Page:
Mixing Politics and Fashion
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We’ve all seen T-shirts sporting an Obama or Bush message, but fashion in politics has gone beyond t-shirts, hats and coffee mugs. You can find political messages in more fashionable clothing, and garments with a political focus have recently even made it onto the fashion runway shows. In fact, it’s become so polular that The Museum at FIT is running an exhibit called “Fashion & Politics” from July 7 through November 7, 2009 in its Fashion and History Textile Gallery. The exhibit traces garments expressing political idologies and related social values over the last 200 years.
A Long History Together
I always thought politics in fashion was something relatively new–an offshoot following the trend of clothing manufacturers putting their garment label on the OUTSIDE of the garments they produce, from sneakers to t-shirts to sweaters, etc. But I was wrong. After doing some research, I’ve found that fashion has been a vehicle for political messages for many years. The messages change, but the concept is still the same. Both the Republican and Democratic national conventions even maintain websites of “official” garments bearing their insignia or other political icons or phrases.
Who are you Wearing?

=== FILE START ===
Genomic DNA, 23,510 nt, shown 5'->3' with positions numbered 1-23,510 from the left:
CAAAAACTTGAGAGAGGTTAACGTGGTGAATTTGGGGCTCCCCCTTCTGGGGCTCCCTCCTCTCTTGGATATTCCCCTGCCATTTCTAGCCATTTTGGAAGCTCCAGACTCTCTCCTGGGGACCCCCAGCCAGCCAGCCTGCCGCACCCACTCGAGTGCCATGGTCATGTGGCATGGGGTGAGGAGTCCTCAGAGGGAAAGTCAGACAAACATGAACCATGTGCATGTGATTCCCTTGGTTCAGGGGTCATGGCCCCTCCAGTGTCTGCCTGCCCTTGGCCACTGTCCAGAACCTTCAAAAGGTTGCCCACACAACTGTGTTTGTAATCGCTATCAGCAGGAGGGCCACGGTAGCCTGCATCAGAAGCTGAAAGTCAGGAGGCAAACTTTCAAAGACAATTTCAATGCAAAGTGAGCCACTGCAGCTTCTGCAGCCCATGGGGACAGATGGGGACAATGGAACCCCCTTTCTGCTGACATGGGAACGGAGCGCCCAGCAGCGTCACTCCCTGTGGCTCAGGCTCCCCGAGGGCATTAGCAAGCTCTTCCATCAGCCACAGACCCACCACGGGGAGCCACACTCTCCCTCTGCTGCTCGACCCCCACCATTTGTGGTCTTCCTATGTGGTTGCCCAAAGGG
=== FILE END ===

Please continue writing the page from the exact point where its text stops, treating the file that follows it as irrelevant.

Let’s face it; it is a good marketing technique. When we wear a garment with a political message, we are actually advertising for (or against) that political figure (or his/her party). And when a celebrity wears a similar garment, the marketing value increases proportionally to the celebrity’s popularity. But this marketing tool doesn’t cost the political figure a single dime. Not a bad marketing technique from budgetary standpoint! Maybe Threads should create a line of clothing to take advantage of the windfall?!
Have you ever worn or made a garment with a political message? What motivated you?
Dress, white cotton with red "IKE" print (President Dwight D. Eisenhower, known as Ike), circa 1956, USA
Left: Mars of Asheville, dress, light brown paper printed with red "NIXON" and navy stars, 1967-1968, USA
Right: James Sterling, dress, paper printed with image of Hubert Humphrey, 1968, USA
LaValle, shoes, red, white, and blue leather, metal star studs, 1938-1942, USA.
Stephen Sprouse for Knoll Textiles, Graffiti Camo fabric in green and brown with Declaration of Independence in orange, Trevira CS Polyester, 2004, USA
Vivienne Tam, suit, black and white polyester in checkerboard pattern of “Mao” portraits, 1995, USA
A Barack Obama dress by Jean-Charles de Castelbajac and a preppy homage dress by Sonia Rykiel seen at Paris Fashion Week
Mainbocher for United States Navy, W.A.V.E.S. uniform, navy blue wool, 1942, USA
Liberty of London, dress, brown silk velvet, circa 1910, England
"American Flag" costume, printed cotton, circa 1889, USA
Obama Cocktail Dress. This slinky, body-hugging dress was crafted from the president's campaign posters. As the "fabric" winds around the body, white letters form a clever pattern on a black background in which the name "Obama" pops up over and over.
Hussein Chalayan, Airmail Dress, 1999. Sleeveless dress emblazoned with a photo of Robert Kennedy on a field of blue and red stars.